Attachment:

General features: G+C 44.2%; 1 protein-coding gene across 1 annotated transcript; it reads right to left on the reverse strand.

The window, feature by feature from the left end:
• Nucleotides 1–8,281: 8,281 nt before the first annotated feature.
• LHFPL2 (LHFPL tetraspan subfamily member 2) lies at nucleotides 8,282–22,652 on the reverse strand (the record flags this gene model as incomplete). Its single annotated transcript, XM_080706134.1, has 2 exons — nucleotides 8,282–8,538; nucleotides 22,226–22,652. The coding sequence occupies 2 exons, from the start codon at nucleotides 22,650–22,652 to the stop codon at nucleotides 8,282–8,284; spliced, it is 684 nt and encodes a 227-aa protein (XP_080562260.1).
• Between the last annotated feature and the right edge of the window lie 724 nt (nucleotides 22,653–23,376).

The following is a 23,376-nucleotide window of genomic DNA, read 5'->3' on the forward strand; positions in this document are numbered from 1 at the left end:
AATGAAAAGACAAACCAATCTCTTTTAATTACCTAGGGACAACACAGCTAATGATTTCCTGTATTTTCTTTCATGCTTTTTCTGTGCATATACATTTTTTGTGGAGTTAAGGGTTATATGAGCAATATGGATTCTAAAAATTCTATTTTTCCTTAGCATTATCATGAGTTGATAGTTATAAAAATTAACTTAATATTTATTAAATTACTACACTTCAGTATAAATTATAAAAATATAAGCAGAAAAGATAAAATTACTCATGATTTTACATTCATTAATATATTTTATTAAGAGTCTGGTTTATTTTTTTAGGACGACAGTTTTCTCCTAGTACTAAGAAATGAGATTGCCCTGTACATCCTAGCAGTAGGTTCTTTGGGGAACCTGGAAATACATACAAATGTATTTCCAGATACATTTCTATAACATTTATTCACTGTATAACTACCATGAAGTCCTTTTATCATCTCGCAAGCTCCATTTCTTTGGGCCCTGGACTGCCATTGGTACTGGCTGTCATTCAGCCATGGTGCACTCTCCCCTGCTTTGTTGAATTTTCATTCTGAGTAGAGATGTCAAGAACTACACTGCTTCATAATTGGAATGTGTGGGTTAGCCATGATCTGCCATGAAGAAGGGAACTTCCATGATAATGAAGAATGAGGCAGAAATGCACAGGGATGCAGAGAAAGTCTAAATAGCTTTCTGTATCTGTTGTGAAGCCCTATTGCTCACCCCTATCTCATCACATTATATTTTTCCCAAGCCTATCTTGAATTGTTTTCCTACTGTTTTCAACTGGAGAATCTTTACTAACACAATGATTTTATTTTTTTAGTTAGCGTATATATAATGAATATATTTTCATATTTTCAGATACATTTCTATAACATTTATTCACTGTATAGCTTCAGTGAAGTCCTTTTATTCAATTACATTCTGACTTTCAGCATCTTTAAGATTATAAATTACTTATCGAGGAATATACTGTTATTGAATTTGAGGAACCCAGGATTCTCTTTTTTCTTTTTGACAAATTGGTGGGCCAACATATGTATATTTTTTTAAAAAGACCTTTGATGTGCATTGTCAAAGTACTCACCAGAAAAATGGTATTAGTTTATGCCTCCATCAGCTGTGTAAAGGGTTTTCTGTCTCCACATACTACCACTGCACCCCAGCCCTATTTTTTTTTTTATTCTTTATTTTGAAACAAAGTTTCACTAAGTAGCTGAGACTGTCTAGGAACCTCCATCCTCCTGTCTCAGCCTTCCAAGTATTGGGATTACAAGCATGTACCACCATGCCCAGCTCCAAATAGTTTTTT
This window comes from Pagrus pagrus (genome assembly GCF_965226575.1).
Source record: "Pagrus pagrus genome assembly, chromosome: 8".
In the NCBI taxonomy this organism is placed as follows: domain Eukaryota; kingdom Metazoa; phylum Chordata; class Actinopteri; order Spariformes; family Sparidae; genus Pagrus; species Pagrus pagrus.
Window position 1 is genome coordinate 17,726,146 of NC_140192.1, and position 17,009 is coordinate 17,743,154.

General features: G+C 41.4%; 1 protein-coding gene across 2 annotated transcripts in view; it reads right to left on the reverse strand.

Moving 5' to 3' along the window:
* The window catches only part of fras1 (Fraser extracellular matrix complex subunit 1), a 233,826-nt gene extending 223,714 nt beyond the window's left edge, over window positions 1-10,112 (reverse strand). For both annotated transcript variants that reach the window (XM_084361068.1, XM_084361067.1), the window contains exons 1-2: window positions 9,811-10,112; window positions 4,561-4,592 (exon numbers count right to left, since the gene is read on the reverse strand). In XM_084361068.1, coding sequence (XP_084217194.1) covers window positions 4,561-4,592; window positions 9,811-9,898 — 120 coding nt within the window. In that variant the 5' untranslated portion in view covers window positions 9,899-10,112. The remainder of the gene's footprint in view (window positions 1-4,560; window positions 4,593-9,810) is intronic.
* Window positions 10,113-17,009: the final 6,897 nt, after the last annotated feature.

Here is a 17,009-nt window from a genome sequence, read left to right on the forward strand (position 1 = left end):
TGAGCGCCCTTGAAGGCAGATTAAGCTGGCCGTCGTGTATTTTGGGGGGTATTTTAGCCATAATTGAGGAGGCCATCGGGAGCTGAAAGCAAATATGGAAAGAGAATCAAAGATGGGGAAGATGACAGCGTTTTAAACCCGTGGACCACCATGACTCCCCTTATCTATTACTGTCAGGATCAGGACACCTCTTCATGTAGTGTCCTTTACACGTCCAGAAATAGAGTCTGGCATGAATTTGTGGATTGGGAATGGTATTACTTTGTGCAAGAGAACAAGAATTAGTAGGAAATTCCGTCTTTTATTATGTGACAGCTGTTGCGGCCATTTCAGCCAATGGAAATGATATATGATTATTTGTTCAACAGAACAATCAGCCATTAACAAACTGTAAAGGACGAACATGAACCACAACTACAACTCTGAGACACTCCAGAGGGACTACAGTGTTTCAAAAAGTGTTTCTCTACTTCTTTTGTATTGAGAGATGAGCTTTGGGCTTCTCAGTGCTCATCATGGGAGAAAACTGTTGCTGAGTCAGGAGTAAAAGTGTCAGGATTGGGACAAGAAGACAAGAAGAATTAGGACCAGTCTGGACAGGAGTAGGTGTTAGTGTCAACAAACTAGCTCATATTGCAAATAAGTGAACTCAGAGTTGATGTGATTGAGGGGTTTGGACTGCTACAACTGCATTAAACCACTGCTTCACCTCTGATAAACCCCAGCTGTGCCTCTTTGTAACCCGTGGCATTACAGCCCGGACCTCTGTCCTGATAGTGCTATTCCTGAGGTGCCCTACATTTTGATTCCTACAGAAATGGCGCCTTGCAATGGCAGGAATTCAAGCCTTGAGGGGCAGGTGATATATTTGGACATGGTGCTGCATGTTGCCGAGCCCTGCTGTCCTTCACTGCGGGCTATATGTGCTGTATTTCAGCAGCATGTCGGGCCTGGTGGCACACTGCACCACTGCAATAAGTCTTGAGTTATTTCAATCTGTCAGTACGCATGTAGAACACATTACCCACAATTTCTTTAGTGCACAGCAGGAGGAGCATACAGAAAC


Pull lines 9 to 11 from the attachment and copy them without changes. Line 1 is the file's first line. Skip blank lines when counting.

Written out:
Source record: "Pagrus pagrus genome assembly, chromosome: 8".
In the NCBI taxonomy this organism is placed as follows: domain Eukaryota; kingdom Metazoa; phylum Chordata; class Actinopteri; order Spariformes; family Sparidae; genus Pagrus; species Pagrus pagrus.
Window position 1 is genome coordinate 17,726,146 of NC_140192.1, and position 17,009 is coordinate 17,743,154.